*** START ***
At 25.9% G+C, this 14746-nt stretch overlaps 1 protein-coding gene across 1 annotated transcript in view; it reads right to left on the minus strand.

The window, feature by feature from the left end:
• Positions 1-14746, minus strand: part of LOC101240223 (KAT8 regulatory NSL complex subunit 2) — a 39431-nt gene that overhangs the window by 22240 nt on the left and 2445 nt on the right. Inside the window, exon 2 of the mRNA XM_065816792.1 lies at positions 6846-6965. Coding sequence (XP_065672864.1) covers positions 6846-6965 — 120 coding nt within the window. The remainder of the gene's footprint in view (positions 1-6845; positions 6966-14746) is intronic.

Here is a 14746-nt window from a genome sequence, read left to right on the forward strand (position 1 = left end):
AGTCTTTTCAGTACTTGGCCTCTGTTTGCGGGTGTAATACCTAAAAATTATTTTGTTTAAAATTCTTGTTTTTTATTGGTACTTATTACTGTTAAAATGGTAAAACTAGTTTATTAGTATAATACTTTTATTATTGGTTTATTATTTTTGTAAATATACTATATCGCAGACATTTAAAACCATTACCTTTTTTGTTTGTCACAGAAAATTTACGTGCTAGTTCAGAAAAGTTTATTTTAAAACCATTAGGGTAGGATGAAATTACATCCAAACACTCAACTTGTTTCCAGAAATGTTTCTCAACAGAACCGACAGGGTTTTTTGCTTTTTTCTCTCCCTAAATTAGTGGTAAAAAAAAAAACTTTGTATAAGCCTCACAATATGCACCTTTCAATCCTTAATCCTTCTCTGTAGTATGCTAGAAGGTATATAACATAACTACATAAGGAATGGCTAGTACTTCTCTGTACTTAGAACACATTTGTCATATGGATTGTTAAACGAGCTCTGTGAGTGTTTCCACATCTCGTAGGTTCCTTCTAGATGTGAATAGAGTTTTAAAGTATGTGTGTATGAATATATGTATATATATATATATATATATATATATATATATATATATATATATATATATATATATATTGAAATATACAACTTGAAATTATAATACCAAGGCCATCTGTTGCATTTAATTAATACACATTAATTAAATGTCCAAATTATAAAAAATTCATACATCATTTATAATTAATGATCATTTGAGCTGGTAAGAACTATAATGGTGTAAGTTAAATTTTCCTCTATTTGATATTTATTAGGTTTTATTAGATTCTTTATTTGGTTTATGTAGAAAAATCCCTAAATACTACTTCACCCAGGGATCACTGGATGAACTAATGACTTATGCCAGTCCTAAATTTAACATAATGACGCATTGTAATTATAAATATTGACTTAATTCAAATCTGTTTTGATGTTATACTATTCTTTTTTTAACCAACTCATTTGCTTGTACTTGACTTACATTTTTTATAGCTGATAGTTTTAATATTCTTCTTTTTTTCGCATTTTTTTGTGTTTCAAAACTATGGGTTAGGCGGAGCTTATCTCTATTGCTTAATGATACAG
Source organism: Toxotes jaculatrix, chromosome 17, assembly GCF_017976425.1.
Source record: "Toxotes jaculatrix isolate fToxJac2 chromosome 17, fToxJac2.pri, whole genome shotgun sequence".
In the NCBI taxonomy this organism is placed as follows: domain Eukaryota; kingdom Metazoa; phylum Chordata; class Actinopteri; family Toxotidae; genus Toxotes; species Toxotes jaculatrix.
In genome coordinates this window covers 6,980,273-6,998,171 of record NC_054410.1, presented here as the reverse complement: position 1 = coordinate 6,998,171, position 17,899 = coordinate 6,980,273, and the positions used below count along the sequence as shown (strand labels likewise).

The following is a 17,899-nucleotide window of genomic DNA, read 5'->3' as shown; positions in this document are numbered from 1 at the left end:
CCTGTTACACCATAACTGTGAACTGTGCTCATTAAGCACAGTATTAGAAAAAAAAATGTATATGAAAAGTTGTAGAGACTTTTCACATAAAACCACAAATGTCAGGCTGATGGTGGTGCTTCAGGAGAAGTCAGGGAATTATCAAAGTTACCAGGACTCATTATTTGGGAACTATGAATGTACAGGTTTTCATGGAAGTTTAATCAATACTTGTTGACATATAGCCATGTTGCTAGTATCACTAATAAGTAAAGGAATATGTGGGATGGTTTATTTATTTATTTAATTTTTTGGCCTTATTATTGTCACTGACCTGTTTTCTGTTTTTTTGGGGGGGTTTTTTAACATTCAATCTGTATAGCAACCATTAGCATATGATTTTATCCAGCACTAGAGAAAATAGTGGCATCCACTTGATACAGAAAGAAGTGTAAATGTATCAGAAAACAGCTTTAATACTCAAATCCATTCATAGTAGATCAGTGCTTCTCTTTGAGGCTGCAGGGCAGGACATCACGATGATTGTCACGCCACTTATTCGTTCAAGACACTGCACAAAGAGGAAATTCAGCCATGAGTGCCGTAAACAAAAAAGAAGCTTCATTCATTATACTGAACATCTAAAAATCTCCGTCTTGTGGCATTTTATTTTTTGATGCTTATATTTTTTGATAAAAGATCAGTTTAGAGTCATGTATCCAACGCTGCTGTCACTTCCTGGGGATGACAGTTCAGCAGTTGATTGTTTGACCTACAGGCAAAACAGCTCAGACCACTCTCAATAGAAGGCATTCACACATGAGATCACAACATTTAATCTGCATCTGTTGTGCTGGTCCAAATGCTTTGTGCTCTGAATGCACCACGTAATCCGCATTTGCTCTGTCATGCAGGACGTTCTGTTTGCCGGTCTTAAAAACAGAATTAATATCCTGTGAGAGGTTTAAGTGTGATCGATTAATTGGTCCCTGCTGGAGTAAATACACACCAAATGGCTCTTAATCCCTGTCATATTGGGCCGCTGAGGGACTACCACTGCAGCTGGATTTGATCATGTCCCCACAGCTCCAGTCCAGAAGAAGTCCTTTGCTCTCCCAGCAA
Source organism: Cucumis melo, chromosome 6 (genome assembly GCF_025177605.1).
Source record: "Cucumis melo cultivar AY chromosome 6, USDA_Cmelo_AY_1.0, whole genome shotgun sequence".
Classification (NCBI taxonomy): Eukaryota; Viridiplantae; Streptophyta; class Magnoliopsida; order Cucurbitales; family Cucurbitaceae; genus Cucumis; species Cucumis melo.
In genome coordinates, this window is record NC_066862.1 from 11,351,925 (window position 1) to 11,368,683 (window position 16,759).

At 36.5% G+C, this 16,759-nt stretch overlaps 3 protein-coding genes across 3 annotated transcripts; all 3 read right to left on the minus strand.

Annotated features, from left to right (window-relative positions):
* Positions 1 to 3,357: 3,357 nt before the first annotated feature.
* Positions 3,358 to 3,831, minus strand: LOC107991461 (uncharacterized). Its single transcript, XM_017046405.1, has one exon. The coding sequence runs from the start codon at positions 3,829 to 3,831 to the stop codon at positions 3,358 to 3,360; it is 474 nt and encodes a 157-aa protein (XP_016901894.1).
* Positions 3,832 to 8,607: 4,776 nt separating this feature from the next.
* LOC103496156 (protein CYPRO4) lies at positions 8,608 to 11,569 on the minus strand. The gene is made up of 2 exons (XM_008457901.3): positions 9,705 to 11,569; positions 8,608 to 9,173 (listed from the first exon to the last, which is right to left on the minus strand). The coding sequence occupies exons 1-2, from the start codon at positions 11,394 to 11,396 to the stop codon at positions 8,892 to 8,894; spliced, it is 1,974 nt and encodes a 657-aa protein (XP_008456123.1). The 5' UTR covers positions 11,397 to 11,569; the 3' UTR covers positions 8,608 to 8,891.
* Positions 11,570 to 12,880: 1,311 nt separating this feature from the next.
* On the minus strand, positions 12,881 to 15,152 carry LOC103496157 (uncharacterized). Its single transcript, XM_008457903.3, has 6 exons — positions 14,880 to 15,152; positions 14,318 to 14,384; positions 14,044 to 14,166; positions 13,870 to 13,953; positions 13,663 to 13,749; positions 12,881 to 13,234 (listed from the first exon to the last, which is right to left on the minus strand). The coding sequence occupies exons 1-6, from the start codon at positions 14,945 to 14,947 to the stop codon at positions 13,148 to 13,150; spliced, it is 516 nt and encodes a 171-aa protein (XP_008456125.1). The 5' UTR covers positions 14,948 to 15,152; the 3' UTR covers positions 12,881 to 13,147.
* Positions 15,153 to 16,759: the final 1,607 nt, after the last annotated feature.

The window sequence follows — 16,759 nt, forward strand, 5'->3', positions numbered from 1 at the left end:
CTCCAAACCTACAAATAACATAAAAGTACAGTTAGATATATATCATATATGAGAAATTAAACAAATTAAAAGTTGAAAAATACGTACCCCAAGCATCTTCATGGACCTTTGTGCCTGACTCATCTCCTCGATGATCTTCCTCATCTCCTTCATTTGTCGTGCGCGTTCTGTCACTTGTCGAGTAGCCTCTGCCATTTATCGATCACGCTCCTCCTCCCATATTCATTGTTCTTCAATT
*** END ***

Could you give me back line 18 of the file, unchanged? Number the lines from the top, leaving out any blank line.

* Positions 1 to 3,357: 3,357 nt before the first annotated feature.